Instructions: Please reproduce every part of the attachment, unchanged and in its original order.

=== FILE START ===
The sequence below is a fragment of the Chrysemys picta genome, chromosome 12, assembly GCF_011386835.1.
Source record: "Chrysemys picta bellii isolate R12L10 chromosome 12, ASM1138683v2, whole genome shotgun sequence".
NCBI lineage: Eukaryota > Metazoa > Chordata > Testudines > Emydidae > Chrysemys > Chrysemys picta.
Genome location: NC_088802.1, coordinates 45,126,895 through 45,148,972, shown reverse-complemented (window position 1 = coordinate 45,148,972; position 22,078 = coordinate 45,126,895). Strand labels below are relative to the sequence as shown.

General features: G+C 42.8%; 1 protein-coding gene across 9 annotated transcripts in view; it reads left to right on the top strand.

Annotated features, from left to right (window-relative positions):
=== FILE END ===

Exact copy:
The sequence below is a fragment of the Chrysemys picta genome, chromosome 12, assembly GCF_011386835.1.
Source record: "Chrysemys picta bellii isolate R12L10 chromosome 12, ASM1138683v2, whole genome shotgun sequence".
NCBI lineage: Eukaryota > Metazoa > Chordata > Testudines > Emydidae > Chrysemys > Chrysemys picta.
Genome location: NC_088802.1, coordinates 45,126,895 through 45,148,972, shown reverse-complemented (window position 1 = coordinate 45,148,972; position 22,078 = coordinate 45,126,895). Strand labels below are relative to the sequence as shown.

General features: G+C 42.8%; 1 protein-coding gene across 9 annotated transcripts in view; it reads left to right on the top strand.

Annotated features, from left to right (window-relative positions):